Writ of Seizure and Sale

In the event you are aware that the Borrower owns any movable or immovable property such as a house, a car and other collateral, you may apply for a court order to seize and sell the Borrower’s property to satisfy the outstanding debts. 

Garnishee Proceedings 

You may also attach or seize the Borrower’s money due and payable which is in the hand of the third party. 

Judgment Debtor Summons

By this action, the Borrower will be brought before the Court. Your solicitors may examine his or her means of repaying your judgment debt. The Borrower is required to produce proof of income and expenses. The Court may grant the appropriate orders during the hearing. Despite successful service of all court documents on the Borrower and he/she fails to appear in the Court, the Court may issue a warrant of arrest against him/her.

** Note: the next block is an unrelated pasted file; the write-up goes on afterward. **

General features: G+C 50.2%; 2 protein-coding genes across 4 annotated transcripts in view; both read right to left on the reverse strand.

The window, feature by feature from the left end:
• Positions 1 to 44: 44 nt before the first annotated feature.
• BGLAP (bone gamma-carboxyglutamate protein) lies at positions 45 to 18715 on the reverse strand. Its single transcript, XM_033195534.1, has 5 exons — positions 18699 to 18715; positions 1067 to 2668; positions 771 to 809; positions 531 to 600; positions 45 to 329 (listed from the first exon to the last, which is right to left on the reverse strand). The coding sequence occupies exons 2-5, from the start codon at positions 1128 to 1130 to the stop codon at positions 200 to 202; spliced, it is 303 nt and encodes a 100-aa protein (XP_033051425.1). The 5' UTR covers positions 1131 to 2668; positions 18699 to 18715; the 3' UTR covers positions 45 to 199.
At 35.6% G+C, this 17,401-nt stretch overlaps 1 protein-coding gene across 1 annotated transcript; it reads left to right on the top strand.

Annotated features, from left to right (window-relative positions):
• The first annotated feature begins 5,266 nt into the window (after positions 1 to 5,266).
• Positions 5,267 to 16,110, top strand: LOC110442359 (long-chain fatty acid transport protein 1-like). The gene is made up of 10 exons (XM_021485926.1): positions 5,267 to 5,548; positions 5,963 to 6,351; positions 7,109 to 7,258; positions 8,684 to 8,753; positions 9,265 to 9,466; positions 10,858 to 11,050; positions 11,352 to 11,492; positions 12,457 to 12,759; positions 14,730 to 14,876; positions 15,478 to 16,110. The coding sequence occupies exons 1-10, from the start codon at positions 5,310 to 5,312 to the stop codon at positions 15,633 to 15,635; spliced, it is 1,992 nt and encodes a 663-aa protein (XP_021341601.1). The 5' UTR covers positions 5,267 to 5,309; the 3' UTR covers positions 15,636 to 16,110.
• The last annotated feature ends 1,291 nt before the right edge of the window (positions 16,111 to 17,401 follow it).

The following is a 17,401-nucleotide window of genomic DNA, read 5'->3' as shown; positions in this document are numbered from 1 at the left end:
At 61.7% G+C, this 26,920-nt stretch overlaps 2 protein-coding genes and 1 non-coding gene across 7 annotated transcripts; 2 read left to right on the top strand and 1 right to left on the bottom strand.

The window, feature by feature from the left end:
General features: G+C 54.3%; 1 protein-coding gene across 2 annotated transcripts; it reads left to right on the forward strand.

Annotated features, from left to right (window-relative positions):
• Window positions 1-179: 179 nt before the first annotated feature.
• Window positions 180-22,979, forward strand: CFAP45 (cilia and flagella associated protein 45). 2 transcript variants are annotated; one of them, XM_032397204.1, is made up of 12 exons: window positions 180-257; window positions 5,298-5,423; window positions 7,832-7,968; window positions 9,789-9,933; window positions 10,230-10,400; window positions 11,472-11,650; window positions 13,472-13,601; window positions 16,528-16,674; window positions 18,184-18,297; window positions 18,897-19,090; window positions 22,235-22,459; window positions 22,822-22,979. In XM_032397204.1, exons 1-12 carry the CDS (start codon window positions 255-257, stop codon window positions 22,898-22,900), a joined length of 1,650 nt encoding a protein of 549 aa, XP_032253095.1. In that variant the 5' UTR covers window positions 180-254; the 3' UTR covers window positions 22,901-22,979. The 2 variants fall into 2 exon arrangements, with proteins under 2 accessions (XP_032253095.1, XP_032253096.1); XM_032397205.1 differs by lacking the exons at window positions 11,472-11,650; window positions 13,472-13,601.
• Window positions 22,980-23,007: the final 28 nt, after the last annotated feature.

If the Borrower fails to act in accordance with the court orders, the Lender can issue a Judgment Notice against the Borrower whom is required to show cause why he/she disobeys the court orders and why he/she should not be sent to prison.      

Court Order for Sale

As discussed earlier, the lien-holder caveat holder may obtain a court order to sell the borrower’s property and recover the judgment debt through the sale proceeds. 

The content on this website does not constitute legal or other professional advice or an opinion of any kind. It is provided for general information purposes only. 


 By Chloe Lim & Carmen Leong